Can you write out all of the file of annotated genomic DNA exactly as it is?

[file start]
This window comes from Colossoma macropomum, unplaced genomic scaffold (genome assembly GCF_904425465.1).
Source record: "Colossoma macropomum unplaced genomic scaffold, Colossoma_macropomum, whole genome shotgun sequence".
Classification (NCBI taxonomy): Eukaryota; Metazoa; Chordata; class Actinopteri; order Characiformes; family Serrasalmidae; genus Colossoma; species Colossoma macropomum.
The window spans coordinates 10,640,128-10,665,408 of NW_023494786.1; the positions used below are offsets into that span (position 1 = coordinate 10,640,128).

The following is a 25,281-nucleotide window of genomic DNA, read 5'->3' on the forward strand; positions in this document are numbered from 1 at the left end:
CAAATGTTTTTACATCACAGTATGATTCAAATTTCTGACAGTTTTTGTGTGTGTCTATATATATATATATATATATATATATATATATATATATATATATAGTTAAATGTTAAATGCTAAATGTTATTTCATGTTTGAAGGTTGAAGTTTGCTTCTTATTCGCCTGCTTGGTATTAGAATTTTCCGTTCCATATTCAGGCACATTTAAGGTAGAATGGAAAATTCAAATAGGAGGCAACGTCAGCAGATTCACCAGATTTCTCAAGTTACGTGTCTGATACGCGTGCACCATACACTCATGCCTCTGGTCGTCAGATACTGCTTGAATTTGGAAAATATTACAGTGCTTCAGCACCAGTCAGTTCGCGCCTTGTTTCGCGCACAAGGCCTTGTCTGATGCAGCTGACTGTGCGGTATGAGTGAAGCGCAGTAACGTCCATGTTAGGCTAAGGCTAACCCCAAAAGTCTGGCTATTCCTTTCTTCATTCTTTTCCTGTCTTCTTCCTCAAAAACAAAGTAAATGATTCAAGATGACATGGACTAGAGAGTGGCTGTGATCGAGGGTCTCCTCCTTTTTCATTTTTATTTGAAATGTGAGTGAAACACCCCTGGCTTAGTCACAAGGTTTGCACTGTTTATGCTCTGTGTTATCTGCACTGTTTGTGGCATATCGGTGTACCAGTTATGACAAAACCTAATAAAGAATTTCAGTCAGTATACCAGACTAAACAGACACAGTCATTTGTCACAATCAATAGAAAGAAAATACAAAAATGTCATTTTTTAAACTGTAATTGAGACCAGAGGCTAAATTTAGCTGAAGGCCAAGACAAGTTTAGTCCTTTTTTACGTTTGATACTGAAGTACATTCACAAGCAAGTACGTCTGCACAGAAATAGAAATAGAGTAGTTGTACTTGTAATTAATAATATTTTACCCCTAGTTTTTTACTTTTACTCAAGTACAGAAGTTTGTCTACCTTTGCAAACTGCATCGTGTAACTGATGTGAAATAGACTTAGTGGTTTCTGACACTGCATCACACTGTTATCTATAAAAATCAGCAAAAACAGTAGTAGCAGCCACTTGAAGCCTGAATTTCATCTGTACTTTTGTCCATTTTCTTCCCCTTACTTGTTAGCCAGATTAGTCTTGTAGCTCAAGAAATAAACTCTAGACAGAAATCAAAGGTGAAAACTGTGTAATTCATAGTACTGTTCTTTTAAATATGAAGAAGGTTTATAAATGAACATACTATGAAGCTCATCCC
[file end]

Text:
This window comes from Colossoma macropomum, unplaced genomic scaffold (genome assembly GCF_904425465.1).
Source record: "Colossoma macropomum unplaced genomic scaffold, Colossoma_macropomum, whole genome shotgun sequence".
Classification (NCBI taxonomy): Eukaryota; Metazoa; Chordata; class Actinopteri; order Characiformes; family Serrasalmidae; genus Colossoma; species Colossoma macropomum.
The window spans coordinates 10,640,128-10,665,408 of NW_023494786.1; the positions used below are offsets into that span (position 1 = coordinate 10,640,128).

The following is a 25,281-nucleotide window of genomic DNA, read 5'->3' on the forward strand; positions in this document are numbered from 1 at the left end:
CAAATGTTTTTACATCACAGTATGATTCAAATTTCTGACAGTTTTTGTGTGTGTCTATATATATATATATATATATATATATATATATATATATATATATAGTTAAATGTTAAATGCTAAATGTTATTTCATGTTTGAAGGTTGAAGTTTGCTTCTTATTCGCCTGCTTGGTATTAGAATTTTCCGTTCCATATTCAGGCACATTTAAGGTAGAATGGAAAATTCAAATAGGAGGCAACGTCAGCAGATTCACCAGATTTCTCAAGTTACGTGTCTGATACGCGTGCACCATACACTCATGCCTCTGGTCGTCAGATACTGCTTGAATTTGGAAAATATTACAGTGCTTCAGCACCAGTCAGTTCGCGCCTTGTTTCGCGCACAAGGCCTTGTCTGATGCAGCTGACTGTGCGGTATGAGTGAAGCGCAGTAACGTCCATGTTAGGCTAAGGCTAACCCCAAAAGTCTGGCTATTCCTTTCTTCATTCTTTTCCTGTCTTCTTCCTCAAAAACAAAGTAAATGATTCAAGATGACATGGACTAGAGAGTGGCTGTGATCGAGGGTCTCCTCCTTTTTCATTTTTATTTGAAATGTGAGTGAAACACCCCTGGCTTAGTCACAAGGTTTGCACTGTTTATGCTCTGTGTTATCTGCACTGTTTGTGGCATATCGGTGTACCAGTTATGACAAAACCTAATAAAGAATTTCAGTCAGTATACCAGACTAAACAGACACAGTCATTTGTCACAATCAATAGAAAGAAAATACAAAAATGTCATTTTTTAAACTGTAATTGAGACCAGAGGCTAAATTTAGCTGAAGGCCAAGACAAGTTTAGTCCTTTTTTACGTTTGATACTGAAGTACATTCACAAGCAAGTACGTCTGCACAGAAATAGAAATAGAGTAGTTGTACTTGTAATTAATAATATTTTACCCCTAGTTTTTTACTTTTACTCAAGTACAGAAGTTTGTCTACCTTTGCAAACTGCATCGTGTAACTGATGTGAAATAGACTTAGTGGTTTCTGACACTGCATCACACTGTTATCTATAAAAATCAGCAAAAACAGTAGTAGCAGCCACTTGAAGCCTGAATTTCATCTGTACTTTTGTCCATTTTCTTCCCCTTACTTGTTAGCCAGATTAGTCTTGTAGCTCAAGAAATAAACTCTAGACAGAAATCAAAGGTGAAAACTGTGTAATTCATAGTACTGTTCTTTTAAATATGAAGAAGGTTTATAAATGAACATACTATGAAGCTCATCCC